So, since I have been struggling with this category, I thought I would change tactics a little bit.
When I was a kid, my father only liked "meat and potatoes" kinds of meals and "ethnic" food (food from other cultures) was not nearly as prevalent as it is now or as it is here in Portland. Even when we lived in Germany, we pretty much had American food or German food (sometimes Italian food with a German twist). My mother didn't really grow up eating food from other cultures, and spices were not at all what they are today.
My food experiences growing up were very plain - I don't like condiments, I don't really like many sauces, etc. So food was not that exciting for me. Unfortunately, it was also a source of conflict for me much of the time. If you ask my mom, she will say that when I was a baby I liked all kinds of things, but then as I grew older, I was influenced by textures. I have very specific textures that I don't like AT ALL and that really changed the kinds of food I would eat. This infuriated my father and fascinates other people. I find that regularly people STILL will ask me, "So, you don't like ketchup? mustard? mayo? relish? salad dressing? nothing? How can you live like that?" Ummm. Easily. I don't eat that. It is actually pretty healthy to not slather crap all over everything you eat. But it can also be boring. I remember my grandmother being frustrated that I didn't like chili and stuffing and pickles. Ew. In fact, my sister used to chase me with pickles and pickle juice on her hands because I hated them so much - the smell is VILE to me.
When we traveled to France for a day, I was about 7 years old. We just drove into France while we were on our way somewhere else and my dad tried to order sandwiches. His French was minimal so when the food came, I didn't want to eat it because it has some mayonaise looking kind of sauce on it. I didn't make a scene or scream or ask for something else, I just didn't want to eat it. This set my father off in a RAGE and he NEVER forgot that. Even a year before he died, whenever he would get mad at me for something, he would bring up that day. I know he was trying his best and was probably frustrated that his French abilities limited what he could order or ask for. I felt bad that he was so mad, but at the same time, I was just a little kid. It was always something that he used as a weapon against me.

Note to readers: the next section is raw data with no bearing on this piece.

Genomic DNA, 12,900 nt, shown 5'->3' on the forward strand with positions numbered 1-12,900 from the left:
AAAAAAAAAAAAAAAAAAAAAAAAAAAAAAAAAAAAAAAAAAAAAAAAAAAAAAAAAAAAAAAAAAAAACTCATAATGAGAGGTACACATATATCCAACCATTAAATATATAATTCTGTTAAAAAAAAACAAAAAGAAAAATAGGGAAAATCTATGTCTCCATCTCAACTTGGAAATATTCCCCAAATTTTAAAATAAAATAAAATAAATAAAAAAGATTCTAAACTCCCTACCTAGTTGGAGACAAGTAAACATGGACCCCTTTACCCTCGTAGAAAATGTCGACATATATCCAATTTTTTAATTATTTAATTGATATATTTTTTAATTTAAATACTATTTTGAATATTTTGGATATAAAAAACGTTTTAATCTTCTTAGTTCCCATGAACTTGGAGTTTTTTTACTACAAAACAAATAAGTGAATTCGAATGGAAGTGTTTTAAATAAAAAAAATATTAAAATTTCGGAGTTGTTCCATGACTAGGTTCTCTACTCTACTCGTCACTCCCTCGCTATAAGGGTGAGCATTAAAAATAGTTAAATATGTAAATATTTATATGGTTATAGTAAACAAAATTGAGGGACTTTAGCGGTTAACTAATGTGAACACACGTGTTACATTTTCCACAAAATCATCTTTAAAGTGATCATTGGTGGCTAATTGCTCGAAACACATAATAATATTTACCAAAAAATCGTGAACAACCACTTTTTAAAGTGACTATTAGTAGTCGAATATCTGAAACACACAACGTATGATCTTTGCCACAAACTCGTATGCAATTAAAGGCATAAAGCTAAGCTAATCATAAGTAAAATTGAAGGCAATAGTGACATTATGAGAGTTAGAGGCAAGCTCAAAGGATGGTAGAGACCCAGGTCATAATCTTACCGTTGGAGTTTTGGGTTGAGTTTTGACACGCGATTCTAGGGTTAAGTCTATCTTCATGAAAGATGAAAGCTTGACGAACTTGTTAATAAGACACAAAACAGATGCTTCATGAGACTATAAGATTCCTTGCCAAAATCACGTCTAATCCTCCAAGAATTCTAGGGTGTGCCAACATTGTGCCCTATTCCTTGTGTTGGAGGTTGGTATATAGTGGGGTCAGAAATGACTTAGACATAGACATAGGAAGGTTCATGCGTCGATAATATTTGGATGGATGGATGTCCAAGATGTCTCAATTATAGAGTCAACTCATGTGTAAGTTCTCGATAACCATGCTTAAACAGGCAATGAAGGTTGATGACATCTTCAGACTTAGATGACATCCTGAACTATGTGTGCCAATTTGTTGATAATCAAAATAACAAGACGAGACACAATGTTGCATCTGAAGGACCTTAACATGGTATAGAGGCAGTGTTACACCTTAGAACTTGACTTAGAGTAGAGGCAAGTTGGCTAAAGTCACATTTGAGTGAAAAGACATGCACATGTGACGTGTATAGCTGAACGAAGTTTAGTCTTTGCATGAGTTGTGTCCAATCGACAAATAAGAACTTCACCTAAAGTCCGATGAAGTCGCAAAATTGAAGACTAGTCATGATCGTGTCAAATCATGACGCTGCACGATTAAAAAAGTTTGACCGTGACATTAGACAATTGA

Also, as a life-long migraine sufferer, I have some foods I don't eat any longer. When I was little, anything that seemed to have triggered a migraine was off the menu...the most recent off the list is Diet Coke. After 3 migraines hit in less than 2 months immediately after taking a drink of Diet Coke, I decided that was one thing I could eliminate. I have been migraine free for a year now, so I don't know if it was stress or the Diet Coke or a combination, but I'm not willing to take the chance. The best part of that decision was the increase in my water intake. Now, I can tell when I haven't had enough water in a day. It is only hard when I go on trips to places like Oakland (smile) where it is hard to even FIND water.
Anyway, just a few memories about food which may be slightly more interesting than stories about what I had for lunch.